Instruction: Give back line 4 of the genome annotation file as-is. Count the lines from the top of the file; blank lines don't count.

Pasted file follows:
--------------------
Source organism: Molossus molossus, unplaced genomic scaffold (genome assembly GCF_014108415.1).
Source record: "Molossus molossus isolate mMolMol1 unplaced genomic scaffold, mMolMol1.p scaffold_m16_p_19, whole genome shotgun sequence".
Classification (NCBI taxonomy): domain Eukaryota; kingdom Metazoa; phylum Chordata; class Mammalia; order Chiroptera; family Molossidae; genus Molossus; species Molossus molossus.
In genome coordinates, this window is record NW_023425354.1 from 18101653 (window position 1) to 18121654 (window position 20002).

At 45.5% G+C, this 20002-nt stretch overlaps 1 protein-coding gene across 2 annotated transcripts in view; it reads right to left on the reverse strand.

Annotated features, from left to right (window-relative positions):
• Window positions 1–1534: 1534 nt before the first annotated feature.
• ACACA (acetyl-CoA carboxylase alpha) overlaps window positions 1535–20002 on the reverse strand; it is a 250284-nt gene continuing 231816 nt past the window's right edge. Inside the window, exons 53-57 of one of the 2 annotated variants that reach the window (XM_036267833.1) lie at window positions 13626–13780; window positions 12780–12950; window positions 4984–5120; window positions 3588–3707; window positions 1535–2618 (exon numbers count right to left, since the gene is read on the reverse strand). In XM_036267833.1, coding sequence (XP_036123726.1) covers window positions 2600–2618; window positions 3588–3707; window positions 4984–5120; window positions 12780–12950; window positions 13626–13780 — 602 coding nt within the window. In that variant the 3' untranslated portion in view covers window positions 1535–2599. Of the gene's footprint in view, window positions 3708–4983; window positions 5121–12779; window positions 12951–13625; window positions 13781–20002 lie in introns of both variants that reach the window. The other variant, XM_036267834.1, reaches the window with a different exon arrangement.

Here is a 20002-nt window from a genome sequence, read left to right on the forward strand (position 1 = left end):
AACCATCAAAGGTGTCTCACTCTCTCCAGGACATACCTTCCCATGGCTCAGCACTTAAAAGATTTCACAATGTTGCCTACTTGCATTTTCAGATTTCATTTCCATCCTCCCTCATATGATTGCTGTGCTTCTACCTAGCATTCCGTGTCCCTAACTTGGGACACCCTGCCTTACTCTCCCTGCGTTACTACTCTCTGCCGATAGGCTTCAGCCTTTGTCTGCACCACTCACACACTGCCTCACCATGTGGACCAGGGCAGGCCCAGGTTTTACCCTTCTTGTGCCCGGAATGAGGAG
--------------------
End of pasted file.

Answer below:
In genome coordinates, this window is record NW_023425354.1 from 18101653 (window position 1) to 18121654 (window position 20002).